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Apple patent involves a security label for its Titanium Apple credit card

Apple has been granted a patent (number 10,937,341) for a “peel-able, tamper-evident security label for canceling information” on its physical Titanium Apple credit card until it’s activated by a user.

In the patent data, the tech giant notes that transaction cards may include visual information (e.g., an account number or authorization code) that is intended to remain hidden until the card is in the possession of its end user. Such visual information may be covered by a security label that conceals the visual information. The security label may be removed–ideally by the end user–to reveal the previously-concealed information. 

Here’s the summary of the invention: “A visual-information security system that includes an information security label positioned to conceal visual information on a substrate. The information security label may include a spiral-shaped cut (or other complex shape) within the body of the label and a pull-tab, such that when a user pulls on the tab, the label peels off of the substrate in a spiral pattern, revealing the information concealed beneath the label. The complex-shaped cut makes reapplication of the label difficult and evident, thus providing security to consumers. The label may include multiple layers of material, for example, a peel-off layer and an adhesive layer.”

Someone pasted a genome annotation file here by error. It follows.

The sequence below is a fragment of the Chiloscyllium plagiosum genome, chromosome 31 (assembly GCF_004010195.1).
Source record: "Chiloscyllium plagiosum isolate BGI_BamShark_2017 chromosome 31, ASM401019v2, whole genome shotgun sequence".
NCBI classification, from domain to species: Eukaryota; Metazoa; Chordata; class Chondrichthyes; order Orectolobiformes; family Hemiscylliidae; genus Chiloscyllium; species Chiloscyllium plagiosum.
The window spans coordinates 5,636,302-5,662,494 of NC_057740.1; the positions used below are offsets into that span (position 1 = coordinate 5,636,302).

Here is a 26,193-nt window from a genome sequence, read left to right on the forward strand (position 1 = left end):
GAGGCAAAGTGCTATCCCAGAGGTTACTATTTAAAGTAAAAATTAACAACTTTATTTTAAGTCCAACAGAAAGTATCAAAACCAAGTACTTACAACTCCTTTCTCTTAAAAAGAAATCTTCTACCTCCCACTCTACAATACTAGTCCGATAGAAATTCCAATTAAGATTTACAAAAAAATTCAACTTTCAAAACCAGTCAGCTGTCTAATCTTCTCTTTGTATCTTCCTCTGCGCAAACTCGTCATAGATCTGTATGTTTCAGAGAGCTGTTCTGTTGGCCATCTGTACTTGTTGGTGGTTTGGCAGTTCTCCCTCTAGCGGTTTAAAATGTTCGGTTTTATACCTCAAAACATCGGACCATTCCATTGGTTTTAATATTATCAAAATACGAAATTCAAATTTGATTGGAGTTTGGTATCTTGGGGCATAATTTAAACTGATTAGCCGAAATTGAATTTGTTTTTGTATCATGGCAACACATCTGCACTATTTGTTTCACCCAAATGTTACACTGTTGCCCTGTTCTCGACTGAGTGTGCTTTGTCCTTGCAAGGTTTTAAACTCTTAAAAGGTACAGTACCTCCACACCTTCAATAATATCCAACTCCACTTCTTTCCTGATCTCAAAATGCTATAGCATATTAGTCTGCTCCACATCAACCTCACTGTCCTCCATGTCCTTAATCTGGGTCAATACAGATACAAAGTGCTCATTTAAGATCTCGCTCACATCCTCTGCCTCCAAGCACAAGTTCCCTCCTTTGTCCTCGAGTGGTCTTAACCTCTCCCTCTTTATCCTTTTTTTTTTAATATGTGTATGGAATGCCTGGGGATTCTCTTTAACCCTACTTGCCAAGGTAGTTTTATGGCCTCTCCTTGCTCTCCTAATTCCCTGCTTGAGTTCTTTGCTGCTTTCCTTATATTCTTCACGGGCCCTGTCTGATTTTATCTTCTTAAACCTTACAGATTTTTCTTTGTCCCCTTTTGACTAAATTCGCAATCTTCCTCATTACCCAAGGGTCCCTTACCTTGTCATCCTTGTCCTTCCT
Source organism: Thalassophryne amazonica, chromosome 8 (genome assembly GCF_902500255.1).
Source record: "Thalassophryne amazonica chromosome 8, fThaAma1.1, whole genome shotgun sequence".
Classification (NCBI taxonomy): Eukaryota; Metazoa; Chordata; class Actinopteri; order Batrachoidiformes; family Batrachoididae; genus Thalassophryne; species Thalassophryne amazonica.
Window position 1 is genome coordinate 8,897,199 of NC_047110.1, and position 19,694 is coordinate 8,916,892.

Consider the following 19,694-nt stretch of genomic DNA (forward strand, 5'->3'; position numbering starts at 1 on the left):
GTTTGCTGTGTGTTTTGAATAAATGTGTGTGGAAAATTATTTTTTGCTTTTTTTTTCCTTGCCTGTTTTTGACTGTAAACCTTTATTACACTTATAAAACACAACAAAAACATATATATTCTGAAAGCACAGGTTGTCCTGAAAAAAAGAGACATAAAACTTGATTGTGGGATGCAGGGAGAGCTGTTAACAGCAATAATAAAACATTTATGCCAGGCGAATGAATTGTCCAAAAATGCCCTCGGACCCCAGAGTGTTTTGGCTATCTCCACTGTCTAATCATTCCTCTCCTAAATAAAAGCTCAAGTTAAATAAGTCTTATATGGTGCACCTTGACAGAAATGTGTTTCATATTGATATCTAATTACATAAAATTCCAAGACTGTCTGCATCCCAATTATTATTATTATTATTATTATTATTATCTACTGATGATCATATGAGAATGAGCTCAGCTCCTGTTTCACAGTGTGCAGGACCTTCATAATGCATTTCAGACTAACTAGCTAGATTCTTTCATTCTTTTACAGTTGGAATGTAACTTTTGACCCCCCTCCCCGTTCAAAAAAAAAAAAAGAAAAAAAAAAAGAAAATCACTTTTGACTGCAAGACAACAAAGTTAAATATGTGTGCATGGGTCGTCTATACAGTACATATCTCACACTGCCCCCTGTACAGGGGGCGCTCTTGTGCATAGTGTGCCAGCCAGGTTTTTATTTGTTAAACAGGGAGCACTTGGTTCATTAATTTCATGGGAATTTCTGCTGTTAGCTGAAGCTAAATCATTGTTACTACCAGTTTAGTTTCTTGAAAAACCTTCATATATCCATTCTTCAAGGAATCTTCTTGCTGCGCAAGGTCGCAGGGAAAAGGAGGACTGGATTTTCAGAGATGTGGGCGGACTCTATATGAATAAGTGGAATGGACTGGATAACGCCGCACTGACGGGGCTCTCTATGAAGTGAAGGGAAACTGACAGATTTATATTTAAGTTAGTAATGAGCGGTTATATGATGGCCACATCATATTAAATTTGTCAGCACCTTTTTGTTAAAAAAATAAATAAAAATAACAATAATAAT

Dennis Sellers
the authorDennis Sellers
Dennis Sellers is the news editor of Apple World Today. He’s been an “Apple journalist” since 1995 (starting with the first big Apple news site, MacCentral). He loves to read, run, play sports, and watch movies.